I am always surprised to realize that I am more of a researcher than I thought. As a child I had this aspiration to cure cancer. Or should I say dream sequence because it was not that I really wanted to cure cancer per se, but rather that I had an image of people in white coats in a laboratory learning and discovering. I imagined myself with goggles on and test tube in hand with boundless inquisitiveness. I was able to articulate over the years that I enjoyed research and learning, obvious in my career choices. But I suspect that I fell into my area of research and would have been as just as satisfied if I had fallen into another area of research. Though I am not one to have regrets in life.
As is true with so much in life, things unfold without you necessarily consciously moving in a particular direction. Yes, we make decisions by not making decisions, but the choice to become a media researcher was very in the moment and not a long-contemplated path. That is not to say that I do not love media and most certainly I have enjoyed all that I have learned about media and human behavior. But I have found that at this point, perhaps because I have gathered expertise in the field that it is not enough for me and I crave new things to explore. It is not that I want to stop being a researcher, but rather that I want to be a researcher of a different kind. I am grateful that my route into media allowed me to be a research psychologist in the business world. I learned so much about the human condition and organizations in corporate America.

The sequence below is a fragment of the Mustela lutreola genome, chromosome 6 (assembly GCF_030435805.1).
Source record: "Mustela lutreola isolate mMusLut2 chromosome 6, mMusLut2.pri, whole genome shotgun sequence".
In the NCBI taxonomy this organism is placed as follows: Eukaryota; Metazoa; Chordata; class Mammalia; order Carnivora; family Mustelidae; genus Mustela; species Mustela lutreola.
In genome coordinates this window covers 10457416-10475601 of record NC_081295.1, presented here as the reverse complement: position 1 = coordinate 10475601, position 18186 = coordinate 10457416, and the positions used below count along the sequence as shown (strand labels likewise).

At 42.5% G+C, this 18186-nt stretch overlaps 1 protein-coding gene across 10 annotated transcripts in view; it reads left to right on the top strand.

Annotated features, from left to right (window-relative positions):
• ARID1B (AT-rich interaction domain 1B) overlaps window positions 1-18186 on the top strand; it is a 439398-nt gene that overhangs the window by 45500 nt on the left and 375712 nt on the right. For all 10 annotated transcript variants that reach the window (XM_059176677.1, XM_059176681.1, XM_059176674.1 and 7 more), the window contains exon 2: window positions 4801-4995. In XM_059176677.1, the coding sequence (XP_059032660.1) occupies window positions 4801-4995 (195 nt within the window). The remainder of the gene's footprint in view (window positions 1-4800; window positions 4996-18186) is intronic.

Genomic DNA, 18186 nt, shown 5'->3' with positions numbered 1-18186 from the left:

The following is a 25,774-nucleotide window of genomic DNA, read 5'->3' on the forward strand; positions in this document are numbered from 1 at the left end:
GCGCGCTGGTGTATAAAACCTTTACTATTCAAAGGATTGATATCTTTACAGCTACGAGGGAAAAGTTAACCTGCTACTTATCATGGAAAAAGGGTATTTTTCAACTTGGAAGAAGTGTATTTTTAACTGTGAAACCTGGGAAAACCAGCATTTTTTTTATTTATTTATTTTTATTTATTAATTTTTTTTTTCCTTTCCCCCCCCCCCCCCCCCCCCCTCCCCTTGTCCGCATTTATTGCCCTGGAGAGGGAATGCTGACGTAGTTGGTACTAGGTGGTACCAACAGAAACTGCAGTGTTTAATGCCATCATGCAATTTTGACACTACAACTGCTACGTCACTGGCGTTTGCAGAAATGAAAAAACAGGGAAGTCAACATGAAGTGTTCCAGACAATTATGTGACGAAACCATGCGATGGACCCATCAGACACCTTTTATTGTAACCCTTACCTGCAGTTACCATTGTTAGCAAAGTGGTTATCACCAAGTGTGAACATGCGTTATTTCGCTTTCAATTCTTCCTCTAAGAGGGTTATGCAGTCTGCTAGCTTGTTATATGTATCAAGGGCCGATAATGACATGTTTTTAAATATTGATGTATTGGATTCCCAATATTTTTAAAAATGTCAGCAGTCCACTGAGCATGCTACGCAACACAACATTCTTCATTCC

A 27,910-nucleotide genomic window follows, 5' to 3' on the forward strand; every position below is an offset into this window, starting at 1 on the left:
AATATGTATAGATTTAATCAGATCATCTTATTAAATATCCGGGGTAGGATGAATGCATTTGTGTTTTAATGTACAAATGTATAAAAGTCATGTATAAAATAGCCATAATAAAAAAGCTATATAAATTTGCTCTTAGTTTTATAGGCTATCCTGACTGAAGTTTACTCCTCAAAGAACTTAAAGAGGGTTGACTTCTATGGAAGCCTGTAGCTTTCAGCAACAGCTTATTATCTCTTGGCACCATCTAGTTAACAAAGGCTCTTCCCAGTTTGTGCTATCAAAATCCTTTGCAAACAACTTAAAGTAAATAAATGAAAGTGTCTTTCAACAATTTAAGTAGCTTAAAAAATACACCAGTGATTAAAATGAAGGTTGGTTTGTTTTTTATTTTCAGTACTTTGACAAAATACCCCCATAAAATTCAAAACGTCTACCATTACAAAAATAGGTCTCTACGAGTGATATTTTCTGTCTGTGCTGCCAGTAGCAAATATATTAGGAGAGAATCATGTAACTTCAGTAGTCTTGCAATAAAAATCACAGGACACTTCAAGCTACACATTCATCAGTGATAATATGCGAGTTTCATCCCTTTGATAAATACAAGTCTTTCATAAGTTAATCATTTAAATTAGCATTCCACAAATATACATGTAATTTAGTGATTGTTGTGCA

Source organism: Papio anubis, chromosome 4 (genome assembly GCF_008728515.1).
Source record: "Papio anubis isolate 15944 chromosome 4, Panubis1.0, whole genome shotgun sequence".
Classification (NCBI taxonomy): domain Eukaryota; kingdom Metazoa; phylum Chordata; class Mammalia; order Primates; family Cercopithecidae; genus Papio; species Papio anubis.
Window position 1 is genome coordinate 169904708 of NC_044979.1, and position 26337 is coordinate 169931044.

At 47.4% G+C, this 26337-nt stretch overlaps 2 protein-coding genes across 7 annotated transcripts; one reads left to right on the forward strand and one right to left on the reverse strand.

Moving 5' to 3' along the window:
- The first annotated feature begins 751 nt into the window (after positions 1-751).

I research my way through life as easily as I breathe, asking questions of people and wanting to know as much about a person as I possibly can. It is the psychologist in me, the storyteller in me, the researcher in me that wants to learn by hearing about other people’s lives. I am a researcher gathering knowledge like a pac-man nibbles away at anything in its path. My work has redirected to a path that includes understanding human behavior through coaching and celebrating life’s transitions through ceremony. I can continue to be the researcher I naturally am, but with renewed energy.